• Talk with key stakeholders. Different teams and departments in your organization will likely have a deep understanding of what citizens have common complaints about or problems with. Talk with those people to understand what users have common issues with on your website, where you might have content gaps, and where you can provide more information or make navigation easier. 

Use all of these learnings to create a citizen user journey, which will outline key steps users take to accomplish their goals on your website and at which points they return to your site in the future. By identifying each phase in the user journey, you’ll be better able to understand and address pain points and deepen engagement.

Step 3. Make a measurement plan

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The types of digital engagement activities you track depend both on your organization's goals and where a citizen is on their journey. Regardless of the metrics you track, to see if your efforts are paying off, you must create a measurement plan.

A measurement plan categorizes the metrics you want to track, which pages and resources are used when, and what success will look like for each. It’s important to set benchmarks along the way to show your progress toward compliance. But because improving your citizen journey is an ongoing process—not a one-off project, you’ll want to include monitoring and feedback loops into your measurement plan to drive continuous improvement.

As an extra benefit, your measurement plan can align your team to all work toward the same goals and standards.

Step 4. Consider your tooling

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Operating a website that delivers high user engagement and satisfaction is nearly impossible to accomplish manually. Many government agencies and departments are reviewing digital citizen engagement manually on a page-by-page basis, rather than a holistic, full-site spectrum. This segmented approach can be overwhelming and confusing to staff when it comes to prioritizing efforts. With the right tool, behavioral data can be automatically collected and analyzed, making it much more clear where problem areas are on the site or which pages are performing well.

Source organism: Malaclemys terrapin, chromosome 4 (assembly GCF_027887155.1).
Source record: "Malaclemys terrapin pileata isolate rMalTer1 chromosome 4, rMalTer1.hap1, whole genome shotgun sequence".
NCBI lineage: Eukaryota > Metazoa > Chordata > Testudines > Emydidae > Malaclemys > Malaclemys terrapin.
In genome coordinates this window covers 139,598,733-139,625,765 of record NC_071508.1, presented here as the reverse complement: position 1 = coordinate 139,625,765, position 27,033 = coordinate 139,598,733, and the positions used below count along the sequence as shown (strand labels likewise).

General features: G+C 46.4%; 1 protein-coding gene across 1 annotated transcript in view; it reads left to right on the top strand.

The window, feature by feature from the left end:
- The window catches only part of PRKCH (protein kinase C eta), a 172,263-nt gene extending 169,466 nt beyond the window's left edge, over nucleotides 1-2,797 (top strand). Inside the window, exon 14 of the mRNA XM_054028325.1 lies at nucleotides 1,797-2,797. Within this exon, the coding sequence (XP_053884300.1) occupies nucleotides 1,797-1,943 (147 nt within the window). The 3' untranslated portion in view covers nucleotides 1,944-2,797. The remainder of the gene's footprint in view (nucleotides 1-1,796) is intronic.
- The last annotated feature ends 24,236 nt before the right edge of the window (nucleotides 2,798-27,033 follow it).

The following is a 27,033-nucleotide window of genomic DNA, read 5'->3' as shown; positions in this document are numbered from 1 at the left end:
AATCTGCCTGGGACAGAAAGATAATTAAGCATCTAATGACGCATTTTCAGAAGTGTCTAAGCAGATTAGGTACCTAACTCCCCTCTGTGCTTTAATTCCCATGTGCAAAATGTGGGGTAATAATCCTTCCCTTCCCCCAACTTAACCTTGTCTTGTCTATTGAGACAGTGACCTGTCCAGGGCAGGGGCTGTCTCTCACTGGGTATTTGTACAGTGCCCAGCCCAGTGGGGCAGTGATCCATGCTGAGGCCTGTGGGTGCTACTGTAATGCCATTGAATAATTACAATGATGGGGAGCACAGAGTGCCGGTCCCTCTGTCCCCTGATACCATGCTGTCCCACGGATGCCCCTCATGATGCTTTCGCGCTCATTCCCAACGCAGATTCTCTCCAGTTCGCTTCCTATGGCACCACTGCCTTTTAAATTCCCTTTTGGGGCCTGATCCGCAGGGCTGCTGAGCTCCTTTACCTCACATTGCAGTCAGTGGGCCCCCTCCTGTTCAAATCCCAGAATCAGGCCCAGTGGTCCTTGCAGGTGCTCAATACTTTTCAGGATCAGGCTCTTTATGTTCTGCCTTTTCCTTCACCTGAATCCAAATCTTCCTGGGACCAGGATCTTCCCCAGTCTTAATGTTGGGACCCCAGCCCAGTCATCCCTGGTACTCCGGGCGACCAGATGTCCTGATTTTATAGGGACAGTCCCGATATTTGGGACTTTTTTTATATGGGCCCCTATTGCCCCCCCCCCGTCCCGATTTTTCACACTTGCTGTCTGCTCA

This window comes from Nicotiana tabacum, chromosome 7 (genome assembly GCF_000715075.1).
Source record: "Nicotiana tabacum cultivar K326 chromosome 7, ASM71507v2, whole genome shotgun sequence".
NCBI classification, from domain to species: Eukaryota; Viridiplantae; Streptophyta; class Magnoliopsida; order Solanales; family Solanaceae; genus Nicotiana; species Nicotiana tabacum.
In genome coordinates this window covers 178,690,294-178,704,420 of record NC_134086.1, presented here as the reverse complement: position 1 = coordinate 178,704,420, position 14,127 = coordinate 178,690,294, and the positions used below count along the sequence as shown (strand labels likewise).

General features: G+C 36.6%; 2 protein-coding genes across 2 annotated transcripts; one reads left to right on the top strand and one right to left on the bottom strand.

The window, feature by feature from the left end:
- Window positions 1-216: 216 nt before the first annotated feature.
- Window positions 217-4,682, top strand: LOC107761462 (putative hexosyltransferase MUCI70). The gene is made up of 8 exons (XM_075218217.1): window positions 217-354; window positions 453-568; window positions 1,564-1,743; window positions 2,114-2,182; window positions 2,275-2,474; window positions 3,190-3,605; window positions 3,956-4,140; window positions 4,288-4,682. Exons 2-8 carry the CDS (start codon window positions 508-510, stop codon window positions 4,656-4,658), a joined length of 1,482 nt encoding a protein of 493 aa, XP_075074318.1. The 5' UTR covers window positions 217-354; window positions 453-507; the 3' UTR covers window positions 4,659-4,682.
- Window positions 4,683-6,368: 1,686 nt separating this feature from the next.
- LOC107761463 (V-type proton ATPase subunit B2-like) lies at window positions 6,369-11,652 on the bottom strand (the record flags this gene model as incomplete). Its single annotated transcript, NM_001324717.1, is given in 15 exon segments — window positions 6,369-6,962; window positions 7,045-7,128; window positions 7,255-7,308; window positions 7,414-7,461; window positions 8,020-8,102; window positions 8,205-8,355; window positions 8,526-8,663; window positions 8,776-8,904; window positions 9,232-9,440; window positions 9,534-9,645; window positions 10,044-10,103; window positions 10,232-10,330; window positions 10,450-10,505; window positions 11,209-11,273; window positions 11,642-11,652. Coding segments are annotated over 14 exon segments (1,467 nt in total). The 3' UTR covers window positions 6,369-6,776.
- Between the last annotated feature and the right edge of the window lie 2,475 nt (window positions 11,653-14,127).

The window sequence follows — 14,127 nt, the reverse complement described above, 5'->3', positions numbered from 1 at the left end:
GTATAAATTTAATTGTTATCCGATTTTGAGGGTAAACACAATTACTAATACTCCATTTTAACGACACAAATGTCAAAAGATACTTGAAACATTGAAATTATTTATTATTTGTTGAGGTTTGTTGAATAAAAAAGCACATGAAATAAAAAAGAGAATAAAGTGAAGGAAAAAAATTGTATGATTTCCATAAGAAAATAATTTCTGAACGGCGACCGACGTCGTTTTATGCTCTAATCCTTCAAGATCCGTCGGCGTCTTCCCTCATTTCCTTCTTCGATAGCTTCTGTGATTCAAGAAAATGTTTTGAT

The data generated by citizens navigating and using website resources holds valuable insights, like what’s working, what’s not working, and which areas need tweaking. Accessing and understanding citizen engagement data can help you improve site communications and functions. An effective tool can help your team easily identify which pages most need their attention and which features they should start fixing.

Keep in mind, however, data is only useful if it’s accurate. So, be sure you have proper governance and training in place for your tools.

Now that you have a plan and tool in place, you can start accurately measuring your efforts to increase engagement.

Step 5. Focus on benchmarks

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In order to effectively measure progress and collect data, you need to create benchmarks based on your current website. You can’t improve what isn’t being measured!

Take the time to deep dive into your analytics to investigate your site’s current performance and any data you’re missing. After your metrics are identified and benchmarked, you can start to actually measure, track, and report digital user behavior.

For example, you’ll be able to see how long users take to complete a desired action, which pages attract and engage users more effectively than others, and if there are consistent engagement gaps, barriers, or patterns. Then, after implementing your site changes, you can see how and to what extent they improved your site’s functionality and experience.

Step 6. Optimize the digital citizen experience

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Now that you’ve collected, analyzed, and measured your user data, you can use it to optimize your digital presence. This means updating your website content and features to provide targeted, relevant information and resources for your data-backed citizen needs.

Users expect government websites to provide access to important information and resources. While each government agency or department may need to provide different information and resources, there are three key principles to guide your efforts in the right direction:

  • Understandable—Perceivable by users regardless of their senses or abilities
  • Operable—Accessible and navigable regardless of device
  • Robust—Accessible regardless of OS, browser, or version

The data from your digital analytics tool can reveal the content and functions that citizens are actually looking at, searching for, and using. And don’t forget to audit and update your site’s content to avoid content ROT (redundant, out of date, and trivial information).

Measure, measure, and measure again

Digital citizen expectations, engagement strategies, and laws are changing. Understanding and adapting to these changes represents one of the biggest challenges for organizations looking to improve citizen engagement and satisfaction metrics—specifically to provide transparent, accessible, and accountable government services.

If you’re not measuring engagement efforts, not only are you in danger of paying penalties, you’re also missing out on insights that can help you improve digital citizen experience. It’s about leveraging data to gain awareness of what citizens go through and need. Clearly, measurement is at the heart of long-term improvement.